Tuesday 23 April 2019

Himalayan Swiftlets on Yonaguni

I made my first trip to the Yaeyama Islands six years ago and my initial impression still holds true: Yonaguni is a rarity hotspot and not really worth considering if looking for Yaeyama specialties, Ishigaki's saving grace is Banna Park which has a fantastic network of quiet footpaths allowing easy access to the forest but on the whole it's not worth spending much time there as Iriomote is a far better for both native birds and a far superior away-from-it-all experience. That said, Ishigaki now has breeding Black-shouldered Kites... but they can be seen without actually leaving the airport.

After about three months of zero birding my schedule suddenly opened-up allowing me nine days of uninterrupted birding. Heaven. With just a couple of days notice I didn't think I'd be able to make reservations for a repeat of my previous trip covering all three main islands. So it proved, but with flights and Yonaguni car rental confirmed it didn't matter too much as I was quite happy to spend the whole time on Yonaguni. I'd day dreamt about finding Himalayan Swiftlet for ages, and now I'd have the chance to give it a good go. Though car rental on the island was no problem, the only accommodation I could find was for the first two and last three nights. So I was facing three nights in the car but as luck would have it my Ryokan had a cancellation resulting in only one uncomfortable night. One uncomfortable night, good grief I must be getting soft in my old age!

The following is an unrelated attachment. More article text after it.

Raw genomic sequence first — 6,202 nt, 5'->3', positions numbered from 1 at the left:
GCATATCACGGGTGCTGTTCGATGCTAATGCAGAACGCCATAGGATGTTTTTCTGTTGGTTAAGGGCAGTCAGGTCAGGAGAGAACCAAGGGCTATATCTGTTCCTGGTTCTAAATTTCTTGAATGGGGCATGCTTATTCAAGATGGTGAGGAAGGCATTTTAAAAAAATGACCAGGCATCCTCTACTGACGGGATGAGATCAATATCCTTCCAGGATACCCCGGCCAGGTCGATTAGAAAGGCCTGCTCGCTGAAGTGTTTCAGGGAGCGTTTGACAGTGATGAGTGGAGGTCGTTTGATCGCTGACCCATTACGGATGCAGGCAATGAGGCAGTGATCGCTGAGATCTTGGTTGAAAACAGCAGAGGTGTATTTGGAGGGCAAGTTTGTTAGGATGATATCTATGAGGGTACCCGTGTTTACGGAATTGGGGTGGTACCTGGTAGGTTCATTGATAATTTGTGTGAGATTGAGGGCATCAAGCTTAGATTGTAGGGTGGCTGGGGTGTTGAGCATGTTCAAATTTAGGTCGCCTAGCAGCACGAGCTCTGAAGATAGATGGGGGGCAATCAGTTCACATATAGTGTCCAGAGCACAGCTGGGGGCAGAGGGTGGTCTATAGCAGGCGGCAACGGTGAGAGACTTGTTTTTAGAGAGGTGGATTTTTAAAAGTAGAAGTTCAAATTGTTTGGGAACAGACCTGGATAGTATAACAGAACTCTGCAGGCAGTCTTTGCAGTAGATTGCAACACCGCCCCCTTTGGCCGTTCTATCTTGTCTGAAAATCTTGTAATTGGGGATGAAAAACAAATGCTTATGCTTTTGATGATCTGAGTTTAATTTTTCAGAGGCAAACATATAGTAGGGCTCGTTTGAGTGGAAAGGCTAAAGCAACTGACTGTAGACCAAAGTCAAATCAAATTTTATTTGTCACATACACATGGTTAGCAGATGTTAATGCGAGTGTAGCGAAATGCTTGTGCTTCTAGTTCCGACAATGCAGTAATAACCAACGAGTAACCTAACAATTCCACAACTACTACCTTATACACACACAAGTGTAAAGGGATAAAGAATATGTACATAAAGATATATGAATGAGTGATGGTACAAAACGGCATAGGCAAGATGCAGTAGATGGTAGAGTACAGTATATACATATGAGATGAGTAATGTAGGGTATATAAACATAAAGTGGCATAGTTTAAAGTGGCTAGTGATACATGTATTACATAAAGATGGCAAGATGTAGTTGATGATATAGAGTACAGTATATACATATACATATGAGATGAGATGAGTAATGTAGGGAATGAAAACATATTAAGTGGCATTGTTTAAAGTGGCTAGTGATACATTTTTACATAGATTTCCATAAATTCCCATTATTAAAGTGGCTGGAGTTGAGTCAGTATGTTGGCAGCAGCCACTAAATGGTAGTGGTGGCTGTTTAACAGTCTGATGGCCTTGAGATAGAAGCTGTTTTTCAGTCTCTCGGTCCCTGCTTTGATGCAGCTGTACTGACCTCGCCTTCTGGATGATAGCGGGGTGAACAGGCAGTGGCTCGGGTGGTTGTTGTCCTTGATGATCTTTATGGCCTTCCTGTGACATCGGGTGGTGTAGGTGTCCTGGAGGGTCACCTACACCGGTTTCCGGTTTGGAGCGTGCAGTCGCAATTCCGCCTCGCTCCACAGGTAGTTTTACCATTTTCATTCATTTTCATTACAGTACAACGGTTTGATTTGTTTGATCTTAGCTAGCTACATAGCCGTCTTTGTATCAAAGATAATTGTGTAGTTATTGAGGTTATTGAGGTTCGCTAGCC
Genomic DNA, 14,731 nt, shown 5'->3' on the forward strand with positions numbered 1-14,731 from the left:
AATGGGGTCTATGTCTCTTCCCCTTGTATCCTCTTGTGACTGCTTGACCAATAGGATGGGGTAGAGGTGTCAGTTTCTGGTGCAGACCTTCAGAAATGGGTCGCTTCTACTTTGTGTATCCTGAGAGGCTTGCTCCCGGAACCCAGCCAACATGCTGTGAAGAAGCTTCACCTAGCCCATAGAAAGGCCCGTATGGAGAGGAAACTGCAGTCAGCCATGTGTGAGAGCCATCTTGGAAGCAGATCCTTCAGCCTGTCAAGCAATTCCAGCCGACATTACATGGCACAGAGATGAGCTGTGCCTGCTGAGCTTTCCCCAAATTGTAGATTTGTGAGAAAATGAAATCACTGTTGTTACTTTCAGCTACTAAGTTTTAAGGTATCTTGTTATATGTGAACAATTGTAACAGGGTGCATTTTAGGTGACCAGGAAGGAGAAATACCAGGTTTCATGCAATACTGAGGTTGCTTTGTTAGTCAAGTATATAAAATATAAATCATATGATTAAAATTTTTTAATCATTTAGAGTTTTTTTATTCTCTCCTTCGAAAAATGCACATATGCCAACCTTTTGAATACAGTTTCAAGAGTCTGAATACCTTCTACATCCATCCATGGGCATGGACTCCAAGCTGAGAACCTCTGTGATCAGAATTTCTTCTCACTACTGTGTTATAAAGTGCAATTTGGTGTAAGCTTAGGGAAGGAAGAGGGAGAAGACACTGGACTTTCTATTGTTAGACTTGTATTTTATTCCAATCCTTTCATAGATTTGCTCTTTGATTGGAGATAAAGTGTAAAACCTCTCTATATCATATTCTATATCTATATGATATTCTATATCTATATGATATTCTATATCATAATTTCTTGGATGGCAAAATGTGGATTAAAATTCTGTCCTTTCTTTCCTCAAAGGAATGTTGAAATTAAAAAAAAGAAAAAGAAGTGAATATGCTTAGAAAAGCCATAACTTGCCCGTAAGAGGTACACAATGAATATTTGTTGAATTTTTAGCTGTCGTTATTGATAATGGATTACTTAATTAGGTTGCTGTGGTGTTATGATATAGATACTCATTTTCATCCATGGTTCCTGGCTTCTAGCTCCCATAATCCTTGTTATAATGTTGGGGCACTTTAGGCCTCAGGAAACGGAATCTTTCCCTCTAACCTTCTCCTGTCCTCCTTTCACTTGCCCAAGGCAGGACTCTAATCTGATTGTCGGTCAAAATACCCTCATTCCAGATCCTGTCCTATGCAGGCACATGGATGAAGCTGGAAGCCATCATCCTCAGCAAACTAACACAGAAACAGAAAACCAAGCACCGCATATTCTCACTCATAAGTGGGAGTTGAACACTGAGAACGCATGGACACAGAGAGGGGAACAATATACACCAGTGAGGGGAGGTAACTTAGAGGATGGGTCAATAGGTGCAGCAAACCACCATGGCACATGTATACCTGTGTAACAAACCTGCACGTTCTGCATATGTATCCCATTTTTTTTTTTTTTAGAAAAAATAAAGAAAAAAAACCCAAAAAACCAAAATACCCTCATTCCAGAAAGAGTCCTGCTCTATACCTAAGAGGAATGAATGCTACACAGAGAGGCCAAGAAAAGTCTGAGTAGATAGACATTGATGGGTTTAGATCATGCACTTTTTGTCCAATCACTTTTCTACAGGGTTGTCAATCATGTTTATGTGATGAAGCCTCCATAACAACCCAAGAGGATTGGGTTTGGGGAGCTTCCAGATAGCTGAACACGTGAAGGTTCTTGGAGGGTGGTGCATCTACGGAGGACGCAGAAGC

The ryokan only provided breakfast, no dinner, which was a bit of a concern because on my previous stay the shops weren't that well stocked and according to the ryokan owner the few local places to eat required pre-booking. However things have changed and it's quite easy to get a wide range of food in the shops now, there was even fresh fruit daily throughout my time there.